Maths teacher at Lalitpur Madhyamik Vidyalaya sexually abused young girls for decadesAn investigation by the Post discovered a pattern of abusive behaviour by Bodha Raj ‘Basu’ Tripathee, based on interviews with at least seven female students who recounted molestation by Tripathee in the classroom.
Rachana Dahal was in third grade when her maths teacher first put his hand up her skirt. Dahal, who was just nine years old, didn’t know how to react. The teacher, who was then in his 20s, would always find a way to sit next to her in the class, and would continue to molest her regularly for the next two years, she recalled in an interview.
Dahal, who is now 21, doesn’t remember the first time the teacher, Bodha Raj ‘Basu’ Tripathee, put his hands on her thighs. Nor does she remember the second. Or the third. What she does remember is how it made her feel.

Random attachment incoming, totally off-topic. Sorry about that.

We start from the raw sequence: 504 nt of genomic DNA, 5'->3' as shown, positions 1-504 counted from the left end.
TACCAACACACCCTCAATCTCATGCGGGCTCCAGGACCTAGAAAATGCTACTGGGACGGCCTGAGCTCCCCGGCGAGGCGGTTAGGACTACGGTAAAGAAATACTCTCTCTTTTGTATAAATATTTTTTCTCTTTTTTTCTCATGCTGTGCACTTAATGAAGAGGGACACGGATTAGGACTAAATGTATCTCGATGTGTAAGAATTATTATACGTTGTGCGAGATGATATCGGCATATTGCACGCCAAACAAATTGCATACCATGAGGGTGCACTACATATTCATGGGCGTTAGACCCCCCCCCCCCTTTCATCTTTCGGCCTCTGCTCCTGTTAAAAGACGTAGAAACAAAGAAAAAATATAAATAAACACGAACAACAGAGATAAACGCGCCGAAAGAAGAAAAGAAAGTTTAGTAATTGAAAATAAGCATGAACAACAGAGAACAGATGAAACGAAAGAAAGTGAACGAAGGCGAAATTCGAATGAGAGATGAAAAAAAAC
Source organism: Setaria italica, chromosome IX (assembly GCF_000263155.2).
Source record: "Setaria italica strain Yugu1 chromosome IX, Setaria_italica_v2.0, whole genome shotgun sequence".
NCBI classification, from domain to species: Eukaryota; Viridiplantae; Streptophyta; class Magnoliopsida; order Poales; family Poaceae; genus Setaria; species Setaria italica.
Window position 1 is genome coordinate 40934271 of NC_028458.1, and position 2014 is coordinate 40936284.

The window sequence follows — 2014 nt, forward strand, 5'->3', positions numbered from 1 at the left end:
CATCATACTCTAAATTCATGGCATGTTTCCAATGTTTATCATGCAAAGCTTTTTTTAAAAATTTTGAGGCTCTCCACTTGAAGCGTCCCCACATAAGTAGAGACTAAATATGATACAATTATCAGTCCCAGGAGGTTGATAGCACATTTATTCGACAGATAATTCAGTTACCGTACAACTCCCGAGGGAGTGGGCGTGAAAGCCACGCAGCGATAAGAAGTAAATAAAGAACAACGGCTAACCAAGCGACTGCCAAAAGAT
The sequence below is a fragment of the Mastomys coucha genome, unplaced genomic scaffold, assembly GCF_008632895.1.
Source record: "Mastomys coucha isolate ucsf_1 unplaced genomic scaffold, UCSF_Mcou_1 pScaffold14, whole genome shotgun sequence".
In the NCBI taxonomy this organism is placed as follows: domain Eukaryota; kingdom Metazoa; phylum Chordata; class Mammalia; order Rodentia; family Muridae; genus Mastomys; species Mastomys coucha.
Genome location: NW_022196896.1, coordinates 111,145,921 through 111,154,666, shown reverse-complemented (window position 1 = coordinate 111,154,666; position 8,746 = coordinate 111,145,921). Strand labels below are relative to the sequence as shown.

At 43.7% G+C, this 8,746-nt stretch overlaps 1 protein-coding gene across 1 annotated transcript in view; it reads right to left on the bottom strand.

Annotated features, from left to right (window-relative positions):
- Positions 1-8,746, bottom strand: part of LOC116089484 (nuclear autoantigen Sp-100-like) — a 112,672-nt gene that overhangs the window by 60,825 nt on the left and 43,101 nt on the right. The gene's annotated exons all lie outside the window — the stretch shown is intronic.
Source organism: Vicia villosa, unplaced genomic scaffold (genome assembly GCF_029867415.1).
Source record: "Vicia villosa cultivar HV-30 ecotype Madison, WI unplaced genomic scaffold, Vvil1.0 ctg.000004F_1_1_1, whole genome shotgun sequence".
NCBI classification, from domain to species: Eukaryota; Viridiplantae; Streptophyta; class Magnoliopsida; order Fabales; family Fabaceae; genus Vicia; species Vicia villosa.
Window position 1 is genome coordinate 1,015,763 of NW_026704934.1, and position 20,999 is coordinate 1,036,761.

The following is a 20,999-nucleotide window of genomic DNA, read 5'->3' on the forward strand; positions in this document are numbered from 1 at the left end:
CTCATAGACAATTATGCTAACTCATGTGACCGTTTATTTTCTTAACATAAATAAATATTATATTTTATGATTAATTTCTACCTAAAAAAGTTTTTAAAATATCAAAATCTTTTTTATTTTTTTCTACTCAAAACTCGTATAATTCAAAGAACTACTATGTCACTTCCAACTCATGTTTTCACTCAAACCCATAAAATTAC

“I couldn’t comprehend what was happening then. I didn’t know whether it was okay to be touched the way I was being touched—by a teacher in a classroom full of friends,” said Dahal.
Tripathee taught Dahal’s class at Lalitpur Madhyamik Vidyalaya in Lagankhel for two years, between 2005 and 2007, abusing her during the entirety of that timeframe. In class, his hands would often grab her thighs, sometimes massage them. One time, she said he went as far as to reach inside her underwear.
An investigation by The Kathmandu Post discovered a pattern of abusive behaviour by Tripathee across decades, based on interviews with at least seven female students from various years who described similar tactics of molestation in his maths class. Tripathee remains a teacher at the school, and despite numerous complaints against him, the school administration appears to have taken no punitive action.
In a phone conversation with the Post, Tripathee denied the allegations and said he was innocent.
“I am shocked,” he said. “I am a teacher and I could never be involved in these kinds of things.”
When presented with the testimonies of all the women who spoke to the Post, Tripathee categorically denied having done anything wrong. “I am innocent,” he said.